To understand speech. . . n n n n Vibrations arrive at eardrum discharged To understand speech. . . n n n n Vibrations arrive at eardrum discharged in auditory nerve; brain translates nerve signals into sounds; separated from background noise separated into individual words (segmented) Words are accessed in brain to find meanings; Words and grammatical structures are interpreted Link with prior knowledge…… NO EFFORT?

Further aggravating things n n n n different accents different speech rates stammering incomplete Further aggravating things n n n n different accents different speech rates stammering incomplete sentences ambiguity vocabulary of between 50. 000 -100. 000 words 2 -4 words per second

Our language awareness is raised under special conditions: n n n language impairments, talk Our language awareness is raised under special conditions: n n n language impairments, talk to children learning the language, when we are not sure what was said, when we cannot find the words, learning languages.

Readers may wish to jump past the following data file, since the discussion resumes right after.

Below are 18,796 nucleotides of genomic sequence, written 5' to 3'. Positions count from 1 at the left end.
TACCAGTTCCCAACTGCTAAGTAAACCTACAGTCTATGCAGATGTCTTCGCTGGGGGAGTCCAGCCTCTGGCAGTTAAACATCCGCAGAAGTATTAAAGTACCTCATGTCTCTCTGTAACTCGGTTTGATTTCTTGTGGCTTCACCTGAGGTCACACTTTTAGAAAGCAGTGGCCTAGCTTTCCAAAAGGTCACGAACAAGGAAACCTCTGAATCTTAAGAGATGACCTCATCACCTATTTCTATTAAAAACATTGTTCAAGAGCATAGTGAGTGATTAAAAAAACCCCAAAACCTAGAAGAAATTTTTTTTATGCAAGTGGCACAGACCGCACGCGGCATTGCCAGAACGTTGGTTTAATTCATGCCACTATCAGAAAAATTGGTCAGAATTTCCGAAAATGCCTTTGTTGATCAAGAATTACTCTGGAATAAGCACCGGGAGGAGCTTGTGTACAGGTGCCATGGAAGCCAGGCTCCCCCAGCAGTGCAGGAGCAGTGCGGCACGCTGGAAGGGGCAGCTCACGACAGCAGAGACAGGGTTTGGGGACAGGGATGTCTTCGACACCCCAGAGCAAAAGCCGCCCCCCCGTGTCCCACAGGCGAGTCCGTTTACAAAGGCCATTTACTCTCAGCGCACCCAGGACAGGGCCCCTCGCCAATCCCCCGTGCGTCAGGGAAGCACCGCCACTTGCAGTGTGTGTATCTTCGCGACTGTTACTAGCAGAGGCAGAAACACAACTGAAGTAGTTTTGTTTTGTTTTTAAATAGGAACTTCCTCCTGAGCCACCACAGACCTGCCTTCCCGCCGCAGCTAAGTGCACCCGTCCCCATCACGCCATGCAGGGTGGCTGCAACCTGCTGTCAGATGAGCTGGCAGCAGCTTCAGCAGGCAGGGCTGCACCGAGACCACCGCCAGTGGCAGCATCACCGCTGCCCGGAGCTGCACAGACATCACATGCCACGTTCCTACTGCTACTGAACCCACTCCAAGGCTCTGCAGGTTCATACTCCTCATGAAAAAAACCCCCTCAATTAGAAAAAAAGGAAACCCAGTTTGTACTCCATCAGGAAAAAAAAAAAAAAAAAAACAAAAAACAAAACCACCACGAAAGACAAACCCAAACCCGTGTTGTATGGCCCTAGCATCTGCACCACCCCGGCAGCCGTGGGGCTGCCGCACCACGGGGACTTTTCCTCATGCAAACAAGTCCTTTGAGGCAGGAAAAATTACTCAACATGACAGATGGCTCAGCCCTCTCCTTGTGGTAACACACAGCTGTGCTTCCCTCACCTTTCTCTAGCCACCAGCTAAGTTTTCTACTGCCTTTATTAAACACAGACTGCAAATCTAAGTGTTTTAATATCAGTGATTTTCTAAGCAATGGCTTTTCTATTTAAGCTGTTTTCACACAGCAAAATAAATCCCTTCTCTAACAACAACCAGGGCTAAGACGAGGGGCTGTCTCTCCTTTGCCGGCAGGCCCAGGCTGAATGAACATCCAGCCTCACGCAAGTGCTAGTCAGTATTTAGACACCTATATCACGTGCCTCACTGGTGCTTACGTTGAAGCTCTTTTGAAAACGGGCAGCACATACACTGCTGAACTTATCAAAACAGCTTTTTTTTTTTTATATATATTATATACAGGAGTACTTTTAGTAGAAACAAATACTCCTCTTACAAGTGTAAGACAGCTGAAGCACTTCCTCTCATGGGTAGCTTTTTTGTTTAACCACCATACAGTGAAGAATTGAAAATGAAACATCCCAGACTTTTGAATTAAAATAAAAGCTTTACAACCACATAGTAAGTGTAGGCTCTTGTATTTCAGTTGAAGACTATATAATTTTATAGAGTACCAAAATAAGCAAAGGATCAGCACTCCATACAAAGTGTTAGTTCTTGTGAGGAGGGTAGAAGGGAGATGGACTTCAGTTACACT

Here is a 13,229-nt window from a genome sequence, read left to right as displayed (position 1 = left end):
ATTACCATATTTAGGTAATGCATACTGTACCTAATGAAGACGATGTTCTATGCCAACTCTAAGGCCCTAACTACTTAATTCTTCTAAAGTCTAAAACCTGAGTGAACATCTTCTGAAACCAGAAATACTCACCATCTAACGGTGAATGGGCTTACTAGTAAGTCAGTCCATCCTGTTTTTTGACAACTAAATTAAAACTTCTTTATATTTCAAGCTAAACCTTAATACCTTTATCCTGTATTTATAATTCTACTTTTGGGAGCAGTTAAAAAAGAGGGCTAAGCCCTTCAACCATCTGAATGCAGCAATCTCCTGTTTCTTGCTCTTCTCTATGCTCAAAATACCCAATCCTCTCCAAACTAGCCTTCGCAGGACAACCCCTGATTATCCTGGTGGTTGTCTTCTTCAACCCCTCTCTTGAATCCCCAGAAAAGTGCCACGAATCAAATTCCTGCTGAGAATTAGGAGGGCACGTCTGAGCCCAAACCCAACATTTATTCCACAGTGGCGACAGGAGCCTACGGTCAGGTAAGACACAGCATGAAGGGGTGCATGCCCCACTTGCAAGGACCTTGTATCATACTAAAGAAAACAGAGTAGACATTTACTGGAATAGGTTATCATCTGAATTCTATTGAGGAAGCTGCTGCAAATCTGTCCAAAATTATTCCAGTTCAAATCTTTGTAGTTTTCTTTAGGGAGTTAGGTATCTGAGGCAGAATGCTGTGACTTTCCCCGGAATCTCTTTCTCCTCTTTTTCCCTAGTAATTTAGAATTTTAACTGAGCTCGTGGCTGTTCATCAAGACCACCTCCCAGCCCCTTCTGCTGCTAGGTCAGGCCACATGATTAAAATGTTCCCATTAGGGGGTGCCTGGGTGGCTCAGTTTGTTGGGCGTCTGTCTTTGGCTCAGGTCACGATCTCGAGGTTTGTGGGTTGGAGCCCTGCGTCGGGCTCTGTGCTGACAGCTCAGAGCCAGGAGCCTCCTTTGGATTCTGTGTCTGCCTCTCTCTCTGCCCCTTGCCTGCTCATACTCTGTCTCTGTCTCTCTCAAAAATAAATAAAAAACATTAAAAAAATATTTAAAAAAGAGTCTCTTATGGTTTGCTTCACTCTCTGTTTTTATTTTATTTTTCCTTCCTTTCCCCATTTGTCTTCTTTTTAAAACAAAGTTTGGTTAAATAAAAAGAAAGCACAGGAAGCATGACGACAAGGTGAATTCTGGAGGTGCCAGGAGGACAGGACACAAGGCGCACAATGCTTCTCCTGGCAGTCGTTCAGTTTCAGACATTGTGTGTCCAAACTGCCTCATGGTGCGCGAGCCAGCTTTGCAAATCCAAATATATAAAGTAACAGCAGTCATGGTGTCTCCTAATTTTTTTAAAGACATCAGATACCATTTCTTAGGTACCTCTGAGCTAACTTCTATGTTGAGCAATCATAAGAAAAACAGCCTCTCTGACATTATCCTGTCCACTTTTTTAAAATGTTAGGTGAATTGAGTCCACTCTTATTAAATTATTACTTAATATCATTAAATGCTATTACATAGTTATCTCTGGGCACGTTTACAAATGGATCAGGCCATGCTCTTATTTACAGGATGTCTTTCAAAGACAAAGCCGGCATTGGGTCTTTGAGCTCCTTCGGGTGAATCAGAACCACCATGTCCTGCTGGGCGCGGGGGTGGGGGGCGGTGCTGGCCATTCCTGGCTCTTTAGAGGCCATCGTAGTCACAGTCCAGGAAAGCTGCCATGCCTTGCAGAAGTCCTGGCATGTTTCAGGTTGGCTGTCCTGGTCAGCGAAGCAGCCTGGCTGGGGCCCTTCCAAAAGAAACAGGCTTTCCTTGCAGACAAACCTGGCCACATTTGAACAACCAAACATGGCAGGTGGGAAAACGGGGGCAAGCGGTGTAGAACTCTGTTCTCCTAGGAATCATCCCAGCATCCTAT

A nyelv szerkezete language sounds phonetics meaning grammar semantics morphology phonology articulation Sound patterns A nyelv szerkezete language sounds phonetics meaning grammar semantics morphology phonology articulation Sound patterns pragmatics syntax suffixes meaning structure intention

Sounds n Categorical perception of sounds ¡ ¡ Continuous vs categorical (Bird vs big) Sounds n Categorical perception of sounds ¡ ¡ Continuous vs categorical (Bird vs big) The role of Voice Onset Time – n n n ¡ ¡ n Studies of Alvin Liberman (pa/ba) Yet: a/u are less so – motor theory of perception? Kuhl: Infants and chinchillas can do it – neither speaks Develops in infancy – 6 -9 months Bilinguals- there is a debate on their categories Top-down construction – the Ganong effect ¡ ¡ Dash/tash or Dask/task problems with computer speech perception

Categorical perception in bilinguals Voices modified with the Klatt synthesizer Categorical perception in bilinguals Voices modified with the Klatt synthesizer